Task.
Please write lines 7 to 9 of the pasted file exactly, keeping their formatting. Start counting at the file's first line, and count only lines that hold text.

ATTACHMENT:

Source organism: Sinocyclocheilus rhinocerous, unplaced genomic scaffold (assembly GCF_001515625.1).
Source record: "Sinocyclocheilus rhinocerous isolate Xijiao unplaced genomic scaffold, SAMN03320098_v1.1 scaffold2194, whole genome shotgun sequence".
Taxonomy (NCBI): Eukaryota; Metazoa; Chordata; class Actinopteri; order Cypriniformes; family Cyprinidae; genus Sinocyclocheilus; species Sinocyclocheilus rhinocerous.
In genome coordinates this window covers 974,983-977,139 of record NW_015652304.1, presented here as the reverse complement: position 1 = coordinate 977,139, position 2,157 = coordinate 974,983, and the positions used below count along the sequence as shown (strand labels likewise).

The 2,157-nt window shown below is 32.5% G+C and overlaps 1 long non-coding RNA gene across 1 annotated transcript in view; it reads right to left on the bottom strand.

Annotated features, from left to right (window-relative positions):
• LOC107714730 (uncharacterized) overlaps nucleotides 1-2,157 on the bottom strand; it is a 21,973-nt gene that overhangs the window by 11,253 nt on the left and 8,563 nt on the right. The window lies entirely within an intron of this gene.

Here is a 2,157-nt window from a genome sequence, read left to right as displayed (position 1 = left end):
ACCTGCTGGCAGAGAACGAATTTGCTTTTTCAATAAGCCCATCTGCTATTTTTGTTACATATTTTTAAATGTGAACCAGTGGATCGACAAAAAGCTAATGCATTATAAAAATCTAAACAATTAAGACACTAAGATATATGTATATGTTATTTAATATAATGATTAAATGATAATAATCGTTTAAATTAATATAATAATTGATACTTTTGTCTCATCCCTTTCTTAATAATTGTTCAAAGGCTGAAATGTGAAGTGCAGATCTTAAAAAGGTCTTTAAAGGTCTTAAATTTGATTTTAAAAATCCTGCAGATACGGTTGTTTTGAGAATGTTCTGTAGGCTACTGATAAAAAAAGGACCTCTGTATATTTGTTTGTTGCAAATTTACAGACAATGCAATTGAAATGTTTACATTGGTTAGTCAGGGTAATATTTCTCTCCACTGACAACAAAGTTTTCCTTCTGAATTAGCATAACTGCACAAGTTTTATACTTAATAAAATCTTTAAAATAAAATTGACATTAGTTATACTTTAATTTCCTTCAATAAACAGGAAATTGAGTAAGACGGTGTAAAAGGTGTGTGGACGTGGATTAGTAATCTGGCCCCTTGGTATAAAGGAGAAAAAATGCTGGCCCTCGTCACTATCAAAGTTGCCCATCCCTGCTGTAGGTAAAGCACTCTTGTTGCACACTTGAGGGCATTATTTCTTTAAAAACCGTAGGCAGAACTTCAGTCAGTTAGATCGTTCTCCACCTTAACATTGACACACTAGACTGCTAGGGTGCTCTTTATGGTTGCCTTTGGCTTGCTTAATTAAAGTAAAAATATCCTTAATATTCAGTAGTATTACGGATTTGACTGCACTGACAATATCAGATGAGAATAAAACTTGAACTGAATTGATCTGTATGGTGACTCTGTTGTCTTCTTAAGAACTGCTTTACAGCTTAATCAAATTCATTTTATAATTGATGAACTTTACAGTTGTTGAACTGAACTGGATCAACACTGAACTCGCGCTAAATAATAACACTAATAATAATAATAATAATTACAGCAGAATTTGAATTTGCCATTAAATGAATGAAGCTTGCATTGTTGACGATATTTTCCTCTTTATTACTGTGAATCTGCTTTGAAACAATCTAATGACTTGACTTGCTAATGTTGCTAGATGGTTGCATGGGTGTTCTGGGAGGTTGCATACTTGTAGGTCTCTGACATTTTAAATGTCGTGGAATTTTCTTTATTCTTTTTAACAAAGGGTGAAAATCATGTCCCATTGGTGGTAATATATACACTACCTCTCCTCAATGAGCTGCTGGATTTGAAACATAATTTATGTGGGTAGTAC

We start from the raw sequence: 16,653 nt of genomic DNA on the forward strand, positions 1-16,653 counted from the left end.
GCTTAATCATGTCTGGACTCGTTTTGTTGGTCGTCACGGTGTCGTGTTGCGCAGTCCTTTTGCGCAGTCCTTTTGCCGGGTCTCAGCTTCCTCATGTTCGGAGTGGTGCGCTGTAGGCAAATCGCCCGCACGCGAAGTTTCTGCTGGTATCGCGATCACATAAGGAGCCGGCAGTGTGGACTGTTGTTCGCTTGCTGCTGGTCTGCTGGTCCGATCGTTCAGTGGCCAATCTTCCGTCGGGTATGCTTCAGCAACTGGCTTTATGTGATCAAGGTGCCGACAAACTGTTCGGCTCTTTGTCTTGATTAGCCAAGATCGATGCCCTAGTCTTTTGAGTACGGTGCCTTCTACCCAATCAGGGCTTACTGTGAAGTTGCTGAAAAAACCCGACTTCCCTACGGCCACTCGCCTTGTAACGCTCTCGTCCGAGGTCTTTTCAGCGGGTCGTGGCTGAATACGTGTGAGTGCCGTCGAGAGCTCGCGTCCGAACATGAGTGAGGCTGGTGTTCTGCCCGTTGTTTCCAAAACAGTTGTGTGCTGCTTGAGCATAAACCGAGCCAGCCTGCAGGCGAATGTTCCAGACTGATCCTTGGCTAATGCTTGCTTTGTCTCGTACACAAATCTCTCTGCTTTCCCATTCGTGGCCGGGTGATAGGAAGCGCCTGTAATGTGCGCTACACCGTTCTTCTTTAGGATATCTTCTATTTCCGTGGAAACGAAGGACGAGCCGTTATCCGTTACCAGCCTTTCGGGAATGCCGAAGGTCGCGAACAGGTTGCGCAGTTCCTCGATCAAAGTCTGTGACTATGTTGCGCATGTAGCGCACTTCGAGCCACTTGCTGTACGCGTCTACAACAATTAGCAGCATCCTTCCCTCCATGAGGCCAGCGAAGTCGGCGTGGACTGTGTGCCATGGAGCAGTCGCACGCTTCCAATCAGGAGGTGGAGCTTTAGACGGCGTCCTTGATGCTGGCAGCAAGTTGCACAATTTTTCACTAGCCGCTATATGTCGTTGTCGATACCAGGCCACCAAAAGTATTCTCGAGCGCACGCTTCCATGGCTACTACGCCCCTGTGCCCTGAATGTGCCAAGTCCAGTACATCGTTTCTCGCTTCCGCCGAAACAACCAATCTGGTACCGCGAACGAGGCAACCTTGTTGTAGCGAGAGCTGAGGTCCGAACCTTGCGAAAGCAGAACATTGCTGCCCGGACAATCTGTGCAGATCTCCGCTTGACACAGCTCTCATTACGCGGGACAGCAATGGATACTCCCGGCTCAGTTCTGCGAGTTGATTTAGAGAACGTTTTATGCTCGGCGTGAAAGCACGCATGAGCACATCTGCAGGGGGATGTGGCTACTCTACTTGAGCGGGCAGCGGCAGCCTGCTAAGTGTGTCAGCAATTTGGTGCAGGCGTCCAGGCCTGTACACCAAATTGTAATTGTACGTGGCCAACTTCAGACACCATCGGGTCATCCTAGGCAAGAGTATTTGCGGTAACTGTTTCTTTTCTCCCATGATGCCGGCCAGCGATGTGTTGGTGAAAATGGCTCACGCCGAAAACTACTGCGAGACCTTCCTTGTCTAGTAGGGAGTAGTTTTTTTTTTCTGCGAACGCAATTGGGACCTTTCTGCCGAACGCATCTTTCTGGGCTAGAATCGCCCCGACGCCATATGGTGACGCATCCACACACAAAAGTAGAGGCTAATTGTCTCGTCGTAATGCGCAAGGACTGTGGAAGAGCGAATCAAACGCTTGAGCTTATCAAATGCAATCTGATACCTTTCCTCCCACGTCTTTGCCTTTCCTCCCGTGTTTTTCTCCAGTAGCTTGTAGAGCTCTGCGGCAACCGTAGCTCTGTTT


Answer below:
• LOC107714730 (uncharacterized) overlaps nucleotides 1-2,157 on the bottom strand; it is a 21,973-nt gene that overhangs the window by 11,253 nt on the left and 8,563 nt on the right. The window lies entirely within an intron of this gene.

Here is a 2,157-nt window from a genome sequence, read left to right as displayed (position 1 = left end):
ACCTGCTGGCAGAGAACGAATTTGCTTTTTCAATAAGCCCATCTGCTATTTTTGTTACATATTTTTAAATGTGAACCAGTGGATCGACAAAAAGCTAATGCATTATAAAAATCTAAACAATTAAGACACTAAGATATATGTATATGTTATTTAATATAATGATTAAATGATAATAATCGTTTAAATTAATATAATAATTGATACTTTTGTCTCATCCCTTTCTTAATAATTGTTCAAAGGCTGAAATGTGAAGTGCAGATCTTAAAAAGGTCTTTAAAGGTCTTAAATTTGATTTTAAAAATCCTGCAGATACGGTTGTTTTGAGAATGTTCTGTAGGCTACTGATAAAAAAAGGACCTCTGTATATTTGTTTGTTGCAAATTTACAGACAATGCAATTGAAATGTTTACATTGGTTAGTCAGGGTAATATTTCTCTCCACTGACAACAAAGTTTTCCTTCTGAATTAGCATAACTGCACAAGTTTTATACTTAATAAAATCTTTAAAATAAAATTGACATTAGTTATACTTTAATTTCCTTCAATAAACAGGAAATTGAGTAAGACGGTGTAAAAGGTGTGTGGACGTGGATTAGTAATCTGGCCCCTTGGTATAAAGGAGAAAAAATGCTGGCCCTCGTCACTATCAAAGTTGCCCATCCCTGCTGTAGGTAAAGCACTCTTGTTGCACACTTGAGGGCATTATTTCTTTAAAAACCGTAGGCAGAACTTCAGTCAGTTAGATCGTTCTCCACCTTAACATTGACACACTAGACTGCTAGGGTGCTCTTTATGGTTGCCTTTGGCTTGCTTAATTAAAGTAAAAATATCCTTAATATTCAGTAGTATTACGGATTTGACTGCACTGACAATATCAGATGAGAATAAAACTTGAACTGAATTGATCTGTATGGTGACTCTGTTGTCTTCTTAAGAACTGCTTTACAGCTTAATCAAATTCATTTTATAATTGATGAACTTTACAGTTGTTGAACTGAACTGGATCAACACTGAACTCGCGCTAAATAATAACACTAATAATAATAATAATAATTACAGCAGAATTTGAATTTGCCATTAAATGAATGAAGCTTGCATTGTTGACGATATTTTCCTCTTTATTACTGTGAATCTGCTTTGAAACAATCTAATGACTTGACTTGCTAATGTTGCTAGATGGTTGCATGGGTGTTCTGGGAGGTTGCATACTTGTAGGTCTCTGACATTTTAAATGTCGTGGAATTTTCTTTATTCTTTTTAACAAAGGGTGAAAATCATGTCCCATTGGTGGTAATATATACACTACCTCTCCTCAATGAGCTGCTGGATTTGAAACATAATTTATGTGGGTAGTAC